keyboard_arrow_left Back to the overview

Build LineageOS for
Samsung Galaxy S III (T-Mobile)



These instructions will hopefully assist you to start with a stock Samsung Galaxy S III (T-Mobile), unlock the bootloader (if necessary), and then download the required tools as well as the very latest source code for LineageOS (based on Google’s Android operating system) for your device. Using these, you can build both a LineageOS installation zip and a LineageOS Recovery image and install them on your device.

It is difficult to say how much experience is necessary to follow these instructions. While this guide is certainly not for the extremely uninitiated, these steps shouldn’t require a PhD in software development either. Some readers will have no difficulty and breeze through the steps easily. Others may struggle over the most basic operation. Because people’s experiences, backgrounds, and intuitions differ, it may be a good idea to read through just to ascertain whether you feel comfortable or are getting over your head.

Remember, you assume all risk of trying this, but you will reap the rewards! It’s pretty satisfying to boot into a fresh operating system you baked at home :). And once you’re an Android-building ninja, there will be no more need to wait for “nightly” builds from anyone. You will have at your fingertips the skills to build a full operating system from code and install it to a running device, whenever you want. Where you go from there– maybe you’ll add a feature, fix a bug, add a translation, or use what you’ve learned to build a new app or port to a new device– or maybe you’ll never build again– it’s all really up to you.

What you’ll need

Let’s begin!

Build LineageOS

Install the platform-tools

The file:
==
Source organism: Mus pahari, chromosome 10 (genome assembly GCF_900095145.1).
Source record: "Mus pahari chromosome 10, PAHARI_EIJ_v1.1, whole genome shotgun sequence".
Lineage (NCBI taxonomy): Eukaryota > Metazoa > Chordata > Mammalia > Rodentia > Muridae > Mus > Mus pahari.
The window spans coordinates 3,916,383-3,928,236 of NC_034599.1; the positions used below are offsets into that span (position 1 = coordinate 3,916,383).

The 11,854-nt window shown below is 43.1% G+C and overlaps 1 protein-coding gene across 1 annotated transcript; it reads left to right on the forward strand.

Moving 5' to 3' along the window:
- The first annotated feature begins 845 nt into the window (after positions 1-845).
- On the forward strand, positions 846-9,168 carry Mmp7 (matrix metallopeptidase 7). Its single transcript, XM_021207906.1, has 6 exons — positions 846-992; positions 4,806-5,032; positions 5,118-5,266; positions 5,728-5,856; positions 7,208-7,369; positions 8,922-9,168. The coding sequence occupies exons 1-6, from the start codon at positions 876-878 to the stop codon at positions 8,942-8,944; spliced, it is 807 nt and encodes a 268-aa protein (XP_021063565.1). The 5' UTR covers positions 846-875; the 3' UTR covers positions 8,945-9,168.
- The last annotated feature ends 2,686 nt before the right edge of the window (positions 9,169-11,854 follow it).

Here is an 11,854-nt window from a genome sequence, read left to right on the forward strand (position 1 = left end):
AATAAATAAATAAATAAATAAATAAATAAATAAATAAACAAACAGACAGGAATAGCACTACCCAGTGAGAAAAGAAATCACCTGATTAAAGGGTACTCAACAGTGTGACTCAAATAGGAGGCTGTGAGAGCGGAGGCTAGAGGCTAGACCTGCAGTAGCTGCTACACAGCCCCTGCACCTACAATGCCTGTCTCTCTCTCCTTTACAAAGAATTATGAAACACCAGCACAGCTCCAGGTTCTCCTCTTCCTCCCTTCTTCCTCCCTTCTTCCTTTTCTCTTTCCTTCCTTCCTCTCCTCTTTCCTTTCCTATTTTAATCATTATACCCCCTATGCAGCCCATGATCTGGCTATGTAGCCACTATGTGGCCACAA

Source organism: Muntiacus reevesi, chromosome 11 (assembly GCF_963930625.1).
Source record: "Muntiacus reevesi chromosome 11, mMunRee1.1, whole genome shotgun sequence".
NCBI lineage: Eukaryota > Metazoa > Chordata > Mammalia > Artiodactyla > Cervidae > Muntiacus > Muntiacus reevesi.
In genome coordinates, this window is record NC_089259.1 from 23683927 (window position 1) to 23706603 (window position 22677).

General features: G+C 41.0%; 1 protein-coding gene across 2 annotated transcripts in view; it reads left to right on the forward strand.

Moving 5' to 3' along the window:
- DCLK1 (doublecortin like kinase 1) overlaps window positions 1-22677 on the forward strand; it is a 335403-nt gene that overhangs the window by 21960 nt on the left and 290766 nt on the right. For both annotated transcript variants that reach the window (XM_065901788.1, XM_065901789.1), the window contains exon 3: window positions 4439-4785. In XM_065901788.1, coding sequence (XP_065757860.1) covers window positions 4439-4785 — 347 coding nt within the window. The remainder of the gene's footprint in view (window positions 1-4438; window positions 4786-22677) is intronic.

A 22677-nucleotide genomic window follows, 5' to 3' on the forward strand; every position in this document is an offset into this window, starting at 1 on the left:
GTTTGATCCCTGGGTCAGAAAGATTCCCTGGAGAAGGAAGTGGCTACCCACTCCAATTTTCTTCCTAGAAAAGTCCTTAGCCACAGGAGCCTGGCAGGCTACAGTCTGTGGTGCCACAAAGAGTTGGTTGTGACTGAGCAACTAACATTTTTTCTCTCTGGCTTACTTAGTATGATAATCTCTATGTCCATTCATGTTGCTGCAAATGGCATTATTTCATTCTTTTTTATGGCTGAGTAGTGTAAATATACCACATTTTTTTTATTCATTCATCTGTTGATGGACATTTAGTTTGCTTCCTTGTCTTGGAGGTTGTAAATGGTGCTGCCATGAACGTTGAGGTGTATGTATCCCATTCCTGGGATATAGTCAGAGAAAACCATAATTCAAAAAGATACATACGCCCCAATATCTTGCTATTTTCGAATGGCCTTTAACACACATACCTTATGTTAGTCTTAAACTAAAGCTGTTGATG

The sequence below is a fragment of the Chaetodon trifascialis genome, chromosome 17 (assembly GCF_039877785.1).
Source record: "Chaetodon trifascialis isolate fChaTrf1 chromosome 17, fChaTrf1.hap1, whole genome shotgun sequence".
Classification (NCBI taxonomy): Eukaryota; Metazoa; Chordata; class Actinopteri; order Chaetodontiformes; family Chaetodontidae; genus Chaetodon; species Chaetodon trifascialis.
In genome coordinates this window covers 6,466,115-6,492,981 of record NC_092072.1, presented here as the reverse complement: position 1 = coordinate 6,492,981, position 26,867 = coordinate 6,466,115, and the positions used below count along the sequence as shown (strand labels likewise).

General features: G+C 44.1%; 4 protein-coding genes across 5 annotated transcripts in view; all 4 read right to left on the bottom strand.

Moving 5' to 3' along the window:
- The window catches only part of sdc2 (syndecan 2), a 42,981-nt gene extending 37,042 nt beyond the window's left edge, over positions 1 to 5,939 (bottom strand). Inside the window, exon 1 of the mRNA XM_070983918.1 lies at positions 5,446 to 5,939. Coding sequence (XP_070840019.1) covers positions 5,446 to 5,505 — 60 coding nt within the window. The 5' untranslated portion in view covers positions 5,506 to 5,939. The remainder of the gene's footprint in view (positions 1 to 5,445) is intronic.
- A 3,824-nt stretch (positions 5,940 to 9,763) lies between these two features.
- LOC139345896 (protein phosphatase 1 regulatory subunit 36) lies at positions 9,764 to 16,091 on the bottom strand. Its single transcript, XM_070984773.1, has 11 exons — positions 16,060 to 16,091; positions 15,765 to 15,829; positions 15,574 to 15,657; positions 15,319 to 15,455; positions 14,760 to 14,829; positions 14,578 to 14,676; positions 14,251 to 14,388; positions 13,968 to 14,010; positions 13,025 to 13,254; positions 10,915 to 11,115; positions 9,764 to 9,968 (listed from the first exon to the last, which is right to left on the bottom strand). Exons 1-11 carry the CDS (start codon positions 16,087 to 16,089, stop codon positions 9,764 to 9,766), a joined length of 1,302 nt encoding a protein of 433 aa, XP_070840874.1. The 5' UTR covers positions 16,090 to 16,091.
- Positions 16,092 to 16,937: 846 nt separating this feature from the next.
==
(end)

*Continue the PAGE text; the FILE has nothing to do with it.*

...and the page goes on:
If you haven’t previously installed adb and fastboot, you can download them from Google. Extract it running:

unzip -d ~

Now you have to add adb and fastboot to your PATH. Open ~/.profile and add the following:

# add Android SDK platform tools to path
if [ -d "$HOME/platform-tools" ] ; then

Then, run source ~/.profile to update your environment.

Install the build packages

Several packages are needed to build LineageOS. You can install these using your distribution’s package manager.

To build LineageOS, you’ll need:

For Ubuntu 23.10 (mantic), install libncurses5 from 23.04 (lunar) as follows:

wget && sudo dpkg -i libtinfo5_6.4-2_amd64.deb && rm -f libtinfo5_6.4-2_amd64.deb
wget && sudo dpkg -i libncurses5_6.4-2_amd64.deb && rm -f libncurses5_6.4-2_amd64.deb

While for Ubuntu versions older than 23.10 (mantic), simply install:

Additionally, for Ubuntu versions older than 20.04 (focal), install also:

While for Ubuntu versions older than 16.04 (xenial), install:


Different versions of LineageOS require different JDK (Java Development Kit) versions.

* Ubuntu 16.04 and newer do not have OpenJDK 1.7 in the standard package repositories. See the Ask Ubuntu question “How do I install openjdk 7 on Ubuntu 16.04 or higher?”. Note that the suggestion to use PPA openjdk-r is outdated (the PPA has never updated their offering of openjdk-7-jdk, so it lacks security fixes); skip that answer even if it is the most upvoted.


Different versions of LineageOS require different default Python versions.

If your default is python3, but you’re building branch that requires python2, there are various methods to using it, e.g. symlinking it manually or creating a virtualenv for it. We recommend the latter:

Generate the virtualenv once using virtualenv --python=python2 ~/.lineage_venv. Afterwards, activate it in each terminal where you need python2 as default by running ~/.lineage_venv/bin/activate.

The path ~/.lineage_venv can be chosen freely, this is just an example!

Create the directories

You’ll need to set up some directories in your build environment.

To create them:

mkdir -p ~/bin
mkdir -p ~/android/lineage

The ~/bin directory will contain the git-repo tool (commonly named “repo”) and the ~/android/lineage directory will contain the source code of LineageOS.

Install the repo command

Enter the following to download the repo binary and make it executable (runnable):

curl > ~/bin/repo
chmod a+x ~/bin/repo

Put the ~/bin directory in your path of execution

In recent versions of Ubuntu, ~/bin should already be in your PATH. You can check this by opening ~/.profile with a text editor and verifying the following code exists (add it if it is missing):